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Method of Slices Software Comparison

Method of Slices Software Comparison

Method of Slices Software Comparison

I'm looking for any objective comparisons on the various method of slices programs.  The following two threads present some opinions on various method of slices programs:


I've come across other comparisons on the web which add a lot to these threads, but haven't been able to find those references recently.  Does anyone have anything else to add or have any other good references that help to address this issue?

RE: Method of Slices Software Comparison


Geo-Strata has an article in the current issue discussing FEM-based stability modeling. I've never done it myself, but it sure looked interesting!


RE: Method of Slices Software Comparison


Take a look at,


The webpage itself doesnt provide any real comparisons of software, but it is the most comprehensive listing of geotech software i have come across.  Also you might have some luck looking at the 'WWWlinks' page.


RE: Method of Slices Software Comparison


Virginia Tech has a report issued from their Center for Geotechnical Practice and Research titled "Comparison of Computer Programs for Analysis of Reinforced Slopes" that may be of interest.  Dated December 2000 and costs $50.00.


goto research reports then bottom right of page for list of publications.


RE: Method of Slices Software Comparison

RobPE - are you talking about different softwares'
"accuracy" against other software for a specific slope using the same analysis method (e.g., Bishop vs Bishop but of G-Slope vs Slope-W)?  I've seen something and will look at it - but are you looking for 'glitches' that might be inherent?  Basically, in my view, if the method of analysis is the same (e.g., Bishop), the differenc from one program to another would be small - and much smaller than, say, how I would ever report the result (I would never report a result beyond 2 decimal places, for instance).  Still, I'll have a look and see if I have anything.

RE: Method of Slices Software Comparison


I agree with BigH that results found using different software packages, but using the same procedure, should be similar.  Recently, I was involved in a comparison using UTexas4-Spencer, SlopeW-Spencer, and FLACSlope-Strength Reduction Method.  On this project, all three returned very, very similar results for the same conditions and same failure surface.  What was different was the search mechanism to find the critical failure surface.  For this non-circular failure surface, the limit equilibrium methods required more user effort than expected to get to the critical slip surface.

RE: Method of Slices Software Comparison

Thanks for all the valuable references.  I was looking specifically for comparisons of the different method of slices software programs, and the references posted provide good info regarding the pros and cons of several programs.  I have a client that's looking to purchase one of these programs for several engineers and would like an unbiased opinion (other than my own, before making the big purchase.  BTW, I'm not interested in finite element modeling programs.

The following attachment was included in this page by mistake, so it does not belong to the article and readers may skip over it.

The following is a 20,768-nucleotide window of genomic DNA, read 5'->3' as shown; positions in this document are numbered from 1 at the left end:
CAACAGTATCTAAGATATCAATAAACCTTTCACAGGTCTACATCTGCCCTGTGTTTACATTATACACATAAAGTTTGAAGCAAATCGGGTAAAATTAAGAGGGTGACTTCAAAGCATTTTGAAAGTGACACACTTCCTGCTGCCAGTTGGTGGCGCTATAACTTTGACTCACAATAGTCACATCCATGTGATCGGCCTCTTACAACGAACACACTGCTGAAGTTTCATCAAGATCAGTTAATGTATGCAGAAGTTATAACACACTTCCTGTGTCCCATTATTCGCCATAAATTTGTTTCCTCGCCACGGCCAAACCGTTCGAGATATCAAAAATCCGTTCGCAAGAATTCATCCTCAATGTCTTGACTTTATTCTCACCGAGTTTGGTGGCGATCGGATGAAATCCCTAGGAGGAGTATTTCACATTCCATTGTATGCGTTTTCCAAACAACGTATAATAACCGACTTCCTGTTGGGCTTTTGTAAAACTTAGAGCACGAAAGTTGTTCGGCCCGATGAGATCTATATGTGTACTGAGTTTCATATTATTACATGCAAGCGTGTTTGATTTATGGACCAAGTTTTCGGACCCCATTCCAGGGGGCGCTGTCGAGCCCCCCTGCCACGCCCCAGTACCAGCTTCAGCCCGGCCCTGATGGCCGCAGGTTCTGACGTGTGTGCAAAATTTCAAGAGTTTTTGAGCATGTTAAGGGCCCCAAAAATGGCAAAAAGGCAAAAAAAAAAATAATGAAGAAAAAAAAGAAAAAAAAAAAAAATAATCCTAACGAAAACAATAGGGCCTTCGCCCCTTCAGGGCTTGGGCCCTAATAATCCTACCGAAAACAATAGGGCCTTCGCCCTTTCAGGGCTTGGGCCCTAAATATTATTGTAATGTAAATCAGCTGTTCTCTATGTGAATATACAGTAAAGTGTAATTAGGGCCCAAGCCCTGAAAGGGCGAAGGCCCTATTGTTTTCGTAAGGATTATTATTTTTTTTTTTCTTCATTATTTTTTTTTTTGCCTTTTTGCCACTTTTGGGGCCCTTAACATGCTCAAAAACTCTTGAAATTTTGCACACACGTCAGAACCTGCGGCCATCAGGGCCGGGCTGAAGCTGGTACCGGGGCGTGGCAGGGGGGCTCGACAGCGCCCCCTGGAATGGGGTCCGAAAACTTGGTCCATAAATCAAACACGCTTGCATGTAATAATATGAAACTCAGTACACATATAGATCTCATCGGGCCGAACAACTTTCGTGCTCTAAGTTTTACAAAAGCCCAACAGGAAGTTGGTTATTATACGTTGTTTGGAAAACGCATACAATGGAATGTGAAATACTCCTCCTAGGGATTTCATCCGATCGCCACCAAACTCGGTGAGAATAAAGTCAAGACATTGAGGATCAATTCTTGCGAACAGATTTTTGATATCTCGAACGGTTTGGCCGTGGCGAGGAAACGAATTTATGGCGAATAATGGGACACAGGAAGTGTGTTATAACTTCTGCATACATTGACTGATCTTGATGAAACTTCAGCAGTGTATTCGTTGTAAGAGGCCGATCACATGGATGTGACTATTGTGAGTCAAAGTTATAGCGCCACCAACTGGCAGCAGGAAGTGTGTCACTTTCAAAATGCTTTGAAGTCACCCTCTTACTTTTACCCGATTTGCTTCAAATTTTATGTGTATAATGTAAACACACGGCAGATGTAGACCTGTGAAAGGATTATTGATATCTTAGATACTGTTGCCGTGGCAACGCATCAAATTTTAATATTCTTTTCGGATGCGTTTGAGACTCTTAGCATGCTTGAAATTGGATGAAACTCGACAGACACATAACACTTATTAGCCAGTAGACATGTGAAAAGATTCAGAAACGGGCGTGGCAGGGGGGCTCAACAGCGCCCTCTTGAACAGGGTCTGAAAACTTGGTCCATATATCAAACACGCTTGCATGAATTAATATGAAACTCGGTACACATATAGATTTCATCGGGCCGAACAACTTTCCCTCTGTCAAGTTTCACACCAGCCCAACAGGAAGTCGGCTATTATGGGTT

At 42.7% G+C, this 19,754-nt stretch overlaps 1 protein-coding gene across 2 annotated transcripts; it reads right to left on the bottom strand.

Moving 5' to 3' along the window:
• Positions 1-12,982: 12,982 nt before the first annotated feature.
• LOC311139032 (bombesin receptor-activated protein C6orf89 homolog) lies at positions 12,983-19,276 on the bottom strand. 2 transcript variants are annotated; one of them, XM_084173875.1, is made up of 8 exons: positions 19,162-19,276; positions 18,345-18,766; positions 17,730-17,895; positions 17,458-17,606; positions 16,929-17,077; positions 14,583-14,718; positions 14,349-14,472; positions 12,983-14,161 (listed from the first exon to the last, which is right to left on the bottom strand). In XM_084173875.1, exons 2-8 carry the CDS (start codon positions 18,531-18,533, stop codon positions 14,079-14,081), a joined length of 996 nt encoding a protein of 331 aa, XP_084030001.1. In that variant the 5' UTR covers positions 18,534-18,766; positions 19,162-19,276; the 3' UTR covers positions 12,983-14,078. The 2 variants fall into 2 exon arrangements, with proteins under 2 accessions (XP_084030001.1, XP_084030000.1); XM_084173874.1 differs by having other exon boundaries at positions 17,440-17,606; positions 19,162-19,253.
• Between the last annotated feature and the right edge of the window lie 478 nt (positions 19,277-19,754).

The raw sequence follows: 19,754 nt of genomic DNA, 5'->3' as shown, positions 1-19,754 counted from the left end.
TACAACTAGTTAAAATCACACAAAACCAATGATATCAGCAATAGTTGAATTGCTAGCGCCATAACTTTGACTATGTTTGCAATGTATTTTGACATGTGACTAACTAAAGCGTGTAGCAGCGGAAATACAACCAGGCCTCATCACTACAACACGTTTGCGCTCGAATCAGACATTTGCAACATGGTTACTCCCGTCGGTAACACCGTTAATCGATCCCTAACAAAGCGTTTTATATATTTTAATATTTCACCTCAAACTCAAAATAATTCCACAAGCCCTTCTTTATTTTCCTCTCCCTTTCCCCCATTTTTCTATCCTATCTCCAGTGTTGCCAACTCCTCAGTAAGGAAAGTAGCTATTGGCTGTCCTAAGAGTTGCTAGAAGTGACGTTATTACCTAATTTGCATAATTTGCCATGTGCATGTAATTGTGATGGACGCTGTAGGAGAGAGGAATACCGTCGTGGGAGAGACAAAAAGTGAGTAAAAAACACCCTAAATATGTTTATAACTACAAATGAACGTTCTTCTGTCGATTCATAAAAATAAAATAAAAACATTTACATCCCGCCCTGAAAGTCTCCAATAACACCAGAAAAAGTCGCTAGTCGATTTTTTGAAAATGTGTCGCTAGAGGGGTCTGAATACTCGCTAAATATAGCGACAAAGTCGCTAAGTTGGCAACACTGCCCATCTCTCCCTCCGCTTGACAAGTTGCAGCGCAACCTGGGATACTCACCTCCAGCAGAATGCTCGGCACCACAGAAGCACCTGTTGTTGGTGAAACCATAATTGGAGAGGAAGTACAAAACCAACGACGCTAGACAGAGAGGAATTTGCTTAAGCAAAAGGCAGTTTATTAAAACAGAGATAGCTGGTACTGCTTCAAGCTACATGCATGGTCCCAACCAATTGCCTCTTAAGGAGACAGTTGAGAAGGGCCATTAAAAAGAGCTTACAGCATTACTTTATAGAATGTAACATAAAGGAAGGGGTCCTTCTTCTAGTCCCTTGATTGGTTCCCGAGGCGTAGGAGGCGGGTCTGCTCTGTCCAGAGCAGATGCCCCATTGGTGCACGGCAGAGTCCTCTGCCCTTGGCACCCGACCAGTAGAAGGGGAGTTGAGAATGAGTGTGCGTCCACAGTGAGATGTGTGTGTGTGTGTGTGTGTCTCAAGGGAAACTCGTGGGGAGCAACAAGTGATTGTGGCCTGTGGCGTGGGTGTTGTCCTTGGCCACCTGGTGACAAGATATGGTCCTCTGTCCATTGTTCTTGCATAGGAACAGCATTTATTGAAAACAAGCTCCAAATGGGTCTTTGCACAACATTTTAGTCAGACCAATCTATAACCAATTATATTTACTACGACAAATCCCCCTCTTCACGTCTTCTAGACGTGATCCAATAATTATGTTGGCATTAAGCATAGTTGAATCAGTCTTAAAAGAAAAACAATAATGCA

Bigh and ntschwanz, I'd like to mention the "optimize critical failure surface" option provided in the latest version of Slope/w, in addition to your comments regarding the search routines for critical failure surfaces.  This option takes critical circles and moves points along the circle until a more critical Fs is calculated.  In doing so, I've found that critical circles can take on a more block shaped geometry with a flat basal plane shearing along a weak and flat lying clay bed.  These geometries can have significantly lower Fs values than the critical circular failure surface.  This is one of the biggest breakthroughs I've seen in method of slices program technology, and choose to use Slope/w for this reason in addition to a few others.

RE: Method of Slices Software Comparison

RobPE - GSlope permits you to have "truncated" slip circles - i.e.,, the failure surface is modeled in circular fashion until it hits a hard surface - then it slides along the hard surface until it 'daylights' on the other side (so to speak).  This has been in the DOS versions I have used for years.  Your block-shaped geometry is likely a varoatopm pm a Janbu-style non-circular surface .  I used to have to do these years ago by hand.  Remember that not all analyses are based on the simplified Bishops circular arc.  

Terzaghi and Peck had an intersting non-circular analysis in the 1967 book (Nonveliere - or something like that).  I tried it by hand ONCE and that was enough for me!  The Janbu worked better by hand.  Still, a lot of such programmes only give marginally different factors of safety and I don't look at anything other than 1 decimal point, maybe rounding to nearest 0.05.  I admit, though, the analysis critical failure surface may differ more.  

I am sure that you could "scope in" the critical failure surface almost before you start an analysis anyway based on your experience, the stratigraphy and geometry.  The programs just do a better job that trying to estimate the critical circle centre than does some of the older estimation methods.  On a 286, you could sit and watch the way the analysis looked at the various circles in a circle by circle view - and get a handle on which way things are going in the search - todays computers are just too fast for this.

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